I recently had a chance to catch a screening of Winning: The Racing Life of Paul Newman, Adam Carolla's documentary about the motorsports side of the renowned actor. The project was a tough one to make for the production staff given Newman's extensive history in the sport. In spite of the challenges, the filmmakers do an excellent job in conveying as much as they can in just an hour and a half, even though they didn't include all of the juicy tidbits from his racing career. That'll be the viewer's job to research should they feel inclined, and I'm ok with that.
As a lifelong racing fan and knowledgeable of Newman's racing through watching his team in Indy cars since the early '90s, as well as via research, going in I felt there wasn't too much I'd learn about the actor that I didn't already know. I left the screening surprised at the amount of information I hadn't a clue about that was included in the film.
Here are just 12 things I learned watching Winning: The Racing Life of Paul Newman:
1. Paul Newman began his racing career as a sponsor
Paul Newman's first foray into racing was as a sponsor for Mario Andretti's 1967 Can-Am car. Star-struck Andretti gave the actor a "white-knuckled" ride in a Mustang pace car during the season, which began his fascination with motor racing.
2. Robert Redford had a racing passion
Newman's costar and long-time friend Redford had been a racing fan since 15 years old and owned several race cars before Newman, dating back to his time shooting Butch Cassidy and the Sundance Kid, including a Porsche 904 that had been built for Sebring. Redford allowed Newman to drive the car, and demonstrated an early natural talent that impressed Redford.
3. Newman began racing at age 47
A late bloomer to the sport, he continued to have success well into his older years, winning his last race at 82 (in car No. 82) and racing his last race at 83. Bob Sharp reckons Newman would've been "one of the best" had he started 20 or so years earlier.
4. Newman found similarities to acting in his racing
"One thing you learn in acting is to go out there and make mistakes. In order to do it right you have to do it wrong. The same thing is true in racing." Like in acting, Newman wasn't great at the skill right away, but slowly worked at it. Newman told Sam Posey, "You know, I'm acting out the role of a racing driver".
5. Cars and racing were his number one passion, not acting
"It's not he'd really be divided by the two, it's that films would really come second to this racing," says Redford. Newman's obsession started to drive Redford crazy as a friend as he began to only talk about cars and racing when in his company.
6. It was the only sport Newman found himself good at
Newman always wanted to be a jock. "I skied, I boxed, and played football...badly. I had no physical grace. The only thing I ever found grace with was in automobiles," says Newman.
7. Newman gave Willy T. Ribbs his big break
Struggling in an almost all-white sport, African-American Ribbs didn't find much of the same support his competitors did despite his talent. Newman referred Ribbs to a competitive Trans-Am team, which on Newman's advice hired Ribbs. "It changed everything," says Ribbs. In his first year he won 5 out of 11 races, in 1985 almost all of them. Eventually Ribbs found himself at the Indy 500. Ribbs credits Newman as being the one who made him professional and earned his success.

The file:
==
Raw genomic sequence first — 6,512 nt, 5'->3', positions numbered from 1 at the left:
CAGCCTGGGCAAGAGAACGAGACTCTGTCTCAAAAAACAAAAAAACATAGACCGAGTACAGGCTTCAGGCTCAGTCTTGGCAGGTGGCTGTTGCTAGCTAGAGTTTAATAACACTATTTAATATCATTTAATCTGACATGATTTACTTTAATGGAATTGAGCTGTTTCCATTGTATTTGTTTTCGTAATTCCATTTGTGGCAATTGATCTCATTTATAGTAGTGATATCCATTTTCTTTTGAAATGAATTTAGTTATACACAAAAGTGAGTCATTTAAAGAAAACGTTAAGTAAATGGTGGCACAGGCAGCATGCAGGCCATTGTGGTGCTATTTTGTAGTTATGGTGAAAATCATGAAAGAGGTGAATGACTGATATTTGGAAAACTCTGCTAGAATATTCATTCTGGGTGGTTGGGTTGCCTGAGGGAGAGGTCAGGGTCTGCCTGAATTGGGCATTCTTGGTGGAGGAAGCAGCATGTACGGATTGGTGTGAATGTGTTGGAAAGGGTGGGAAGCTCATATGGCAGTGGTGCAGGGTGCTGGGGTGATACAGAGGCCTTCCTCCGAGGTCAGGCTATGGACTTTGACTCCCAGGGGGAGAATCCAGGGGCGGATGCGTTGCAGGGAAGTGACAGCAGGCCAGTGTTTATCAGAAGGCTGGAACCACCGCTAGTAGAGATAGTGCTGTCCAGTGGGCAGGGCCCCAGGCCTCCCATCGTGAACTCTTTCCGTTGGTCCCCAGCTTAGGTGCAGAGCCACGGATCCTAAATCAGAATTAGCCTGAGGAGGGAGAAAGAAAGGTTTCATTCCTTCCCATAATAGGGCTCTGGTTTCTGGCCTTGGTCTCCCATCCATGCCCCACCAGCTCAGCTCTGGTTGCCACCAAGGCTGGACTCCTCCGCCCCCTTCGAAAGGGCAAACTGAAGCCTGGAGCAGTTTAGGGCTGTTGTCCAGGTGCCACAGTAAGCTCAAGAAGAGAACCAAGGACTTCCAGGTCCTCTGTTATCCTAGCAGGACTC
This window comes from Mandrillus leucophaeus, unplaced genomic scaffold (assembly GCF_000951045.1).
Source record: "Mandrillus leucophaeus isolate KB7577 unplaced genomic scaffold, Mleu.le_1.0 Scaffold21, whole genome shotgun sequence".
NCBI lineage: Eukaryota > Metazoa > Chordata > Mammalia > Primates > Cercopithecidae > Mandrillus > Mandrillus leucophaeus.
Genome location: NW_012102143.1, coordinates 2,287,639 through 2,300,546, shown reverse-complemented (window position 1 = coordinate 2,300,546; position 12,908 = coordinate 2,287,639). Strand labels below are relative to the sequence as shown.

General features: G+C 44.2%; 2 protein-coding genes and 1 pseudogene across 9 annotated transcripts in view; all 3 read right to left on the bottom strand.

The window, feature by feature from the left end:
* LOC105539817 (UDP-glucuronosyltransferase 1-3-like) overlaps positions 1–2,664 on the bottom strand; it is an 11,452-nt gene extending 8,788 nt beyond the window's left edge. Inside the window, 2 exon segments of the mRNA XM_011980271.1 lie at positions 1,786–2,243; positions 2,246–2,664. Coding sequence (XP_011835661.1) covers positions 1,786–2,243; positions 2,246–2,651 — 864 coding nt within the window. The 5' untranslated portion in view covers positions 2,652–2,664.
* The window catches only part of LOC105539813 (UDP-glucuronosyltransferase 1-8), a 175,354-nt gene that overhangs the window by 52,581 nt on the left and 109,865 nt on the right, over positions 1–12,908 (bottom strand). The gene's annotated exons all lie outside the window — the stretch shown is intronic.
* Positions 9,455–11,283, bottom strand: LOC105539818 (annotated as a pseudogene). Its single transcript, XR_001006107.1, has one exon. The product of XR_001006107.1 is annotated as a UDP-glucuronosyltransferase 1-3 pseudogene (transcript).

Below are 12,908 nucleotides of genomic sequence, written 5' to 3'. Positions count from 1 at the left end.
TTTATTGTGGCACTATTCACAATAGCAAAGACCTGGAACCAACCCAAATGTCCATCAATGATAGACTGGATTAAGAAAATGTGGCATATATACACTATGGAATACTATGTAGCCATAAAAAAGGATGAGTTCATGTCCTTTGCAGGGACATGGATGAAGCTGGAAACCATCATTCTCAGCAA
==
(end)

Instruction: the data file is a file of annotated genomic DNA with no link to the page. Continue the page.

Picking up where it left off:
8. Newman loved building a wolf in sheep's clothing
Mario Andretti remembers Newman's Volvo station wagon with a 650 horsepower Corvette engine in it. He wanted to be incognito, but when someone recognized him, he wanted to open their eyes.
9. Racing helped him cope with the tragic death of his son
Newman wanted to spend his time driving more than ever after his son's accidental overdose, letting it consume his mind more than thinking about the death. "When you get out to that track and you sit down in that car, whatever it is that's rolling around in your head, it just goes right out the window." He won 15 out of 17 races that year.
10. Driver Sam Posey's wife is the artist on the Newman's Own labels
Newman's friendship with Sam Posey got Posey's wife the gig. "She's probably the most reproduced fine artist in history," says Sam Posey. Her signature can be found within the produce on the classic label.
11. The extent of his racing accomplishments as a driver
Newman won four SCCA National Championship titles, and finished first in his class, second overall at the 1979 24 Hours of Le Mans with Dick Barbour and Rolf Stommelen in a Porsche 935 (Newman also finished first in his class at the 1995 24 hours of Daytona at age 70, but is not included in the film).
12. Paul Newman got Tom Cruise into racing
On the set of The Color of Money, he introduced racing to Cruise, and subsequently got Nissan to give him a race car. Cruise's initial racing led to doing Days of Thunder. After a large crash at 130mph, Cruise called it quits.
The movie comes highly recommended, and is available for now digitally at all the major sources (iTunes, Amazon, etc.). A DVD and Blu-Ray is slated for release later this year that'll include special features such as the complete interviews with Mario Andretti (yay) and Patrick Dempsey (eh), as well as an additional feature on Carolla's involvement restoring Newman's ex race cars. This won't be the only Carolla racing-related film, either. The "Ace" man is looking at two more projects - one on the Ford versus Ferrari battle at Le Mans in 1966, and a possible one on pioneer African-American racer Willy T. Ribbs.
More information on Winning: The Racing Life of Paul Newman can be found at newmanracingfilm.com.